By JIMMY ESPY
Lyerly Mayor Jim Ferguson and the town’s four council members have been very happy with the performance of Wright Sanitation, but they will still consider an agreement with another company.
Wright Sanitation has been collecting garbage in Lyerly for four years, but the town recently found out that the contract signed with the Summerville-based company four years ago has expired and needs to be rebid.
Ferguson told council members he expects bids from Wright Sanitation, Arrow Disposal of Abbeville, Ala., and Santek Waste Disposal of Cleveland, Tenn. Santek had the contract before Wright won the bid in 2015.
Lyerly customers pay $8.90 per household.
“It’s gonna take a heck of an offer for me to recommend anyone other than Wright,” said Ferguson.
The town will advertise for bids this week.
No sooner did the town complete one project at McLeod Park than another one is in the works.
Town workers recently completed a 791-foot long wooden fence at McLeod Park. Next up is seeking bids for a gravel parking lot to be on the open lot adjacent to the park.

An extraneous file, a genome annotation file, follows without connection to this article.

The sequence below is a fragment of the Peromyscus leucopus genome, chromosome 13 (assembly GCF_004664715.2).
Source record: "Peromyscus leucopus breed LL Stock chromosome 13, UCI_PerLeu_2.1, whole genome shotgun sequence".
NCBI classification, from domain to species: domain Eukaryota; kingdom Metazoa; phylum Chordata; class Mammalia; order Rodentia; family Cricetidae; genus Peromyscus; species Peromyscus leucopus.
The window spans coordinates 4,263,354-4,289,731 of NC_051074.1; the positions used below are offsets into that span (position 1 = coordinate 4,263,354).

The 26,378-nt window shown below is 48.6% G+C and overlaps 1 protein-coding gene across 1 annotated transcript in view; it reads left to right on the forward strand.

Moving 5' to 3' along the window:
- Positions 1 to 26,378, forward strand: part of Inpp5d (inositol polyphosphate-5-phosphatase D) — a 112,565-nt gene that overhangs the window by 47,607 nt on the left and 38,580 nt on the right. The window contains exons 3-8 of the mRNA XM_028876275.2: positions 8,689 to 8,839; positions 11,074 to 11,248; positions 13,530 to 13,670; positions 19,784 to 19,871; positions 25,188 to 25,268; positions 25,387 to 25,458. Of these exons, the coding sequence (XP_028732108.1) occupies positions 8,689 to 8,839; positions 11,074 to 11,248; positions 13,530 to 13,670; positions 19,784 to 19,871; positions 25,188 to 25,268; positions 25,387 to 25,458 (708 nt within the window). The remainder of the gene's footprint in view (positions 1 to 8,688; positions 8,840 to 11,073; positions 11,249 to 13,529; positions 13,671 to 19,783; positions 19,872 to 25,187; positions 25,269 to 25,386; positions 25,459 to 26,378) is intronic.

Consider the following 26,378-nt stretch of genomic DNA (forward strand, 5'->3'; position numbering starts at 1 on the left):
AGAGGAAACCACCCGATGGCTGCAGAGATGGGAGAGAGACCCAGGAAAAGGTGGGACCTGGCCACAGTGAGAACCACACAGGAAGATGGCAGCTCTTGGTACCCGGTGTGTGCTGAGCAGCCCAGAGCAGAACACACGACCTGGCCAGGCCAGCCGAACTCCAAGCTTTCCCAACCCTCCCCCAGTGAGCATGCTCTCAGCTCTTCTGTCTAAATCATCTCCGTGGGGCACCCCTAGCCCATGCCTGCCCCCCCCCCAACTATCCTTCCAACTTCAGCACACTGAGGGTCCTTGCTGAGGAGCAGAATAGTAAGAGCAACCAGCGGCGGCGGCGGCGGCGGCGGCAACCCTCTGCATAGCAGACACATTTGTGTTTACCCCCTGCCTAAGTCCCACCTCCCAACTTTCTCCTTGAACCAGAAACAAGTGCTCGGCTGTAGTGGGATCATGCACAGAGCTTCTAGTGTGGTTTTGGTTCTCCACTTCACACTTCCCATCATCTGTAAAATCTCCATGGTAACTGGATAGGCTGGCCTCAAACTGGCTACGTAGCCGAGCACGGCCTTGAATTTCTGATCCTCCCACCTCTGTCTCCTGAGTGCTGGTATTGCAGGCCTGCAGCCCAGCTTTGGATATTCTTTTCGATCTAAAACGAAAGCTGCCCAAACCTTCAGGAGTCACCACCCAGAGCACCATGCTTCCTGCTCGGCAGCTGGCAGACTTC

Ferguson told council he hopes to have the lot built before the town’s annual Down Home Day celebration in October.
Lyerly resident Daniel Cook paid the town $2,500 for its 33-year-old fire truck. The town has been trying to sell the vehicle for several months. The open cab pumper truck had been replaced by a newer model.
Ferguson told council members to start thinking about possible projects for next year. He mentioned several he was interested in pursuing, including major repairs to the “small ball field” at McLeod Park. Ferguson said the field needs to be leveled and the dugouts repaired.
The mayor also wants to remodel the old restroom facilities at the park. New bathrooms were added recently but the plan is to keep the old bathroom open as well.
Repaving the walking track was also mentioned.
Ferguson said he is looking into possible grants that would help pay for the work.
The mayor also said he would like to “activate” a downtown development authority. He believes such a group would have more access to funding and more flexibility in finding ways to repair and utilize properties like the old Ragland Brothers service station, which was donated to the town.
Ferguson said the state requires seven members serve on the authority.
Ferguson also said the town needed to install surveillance cameras at several sites.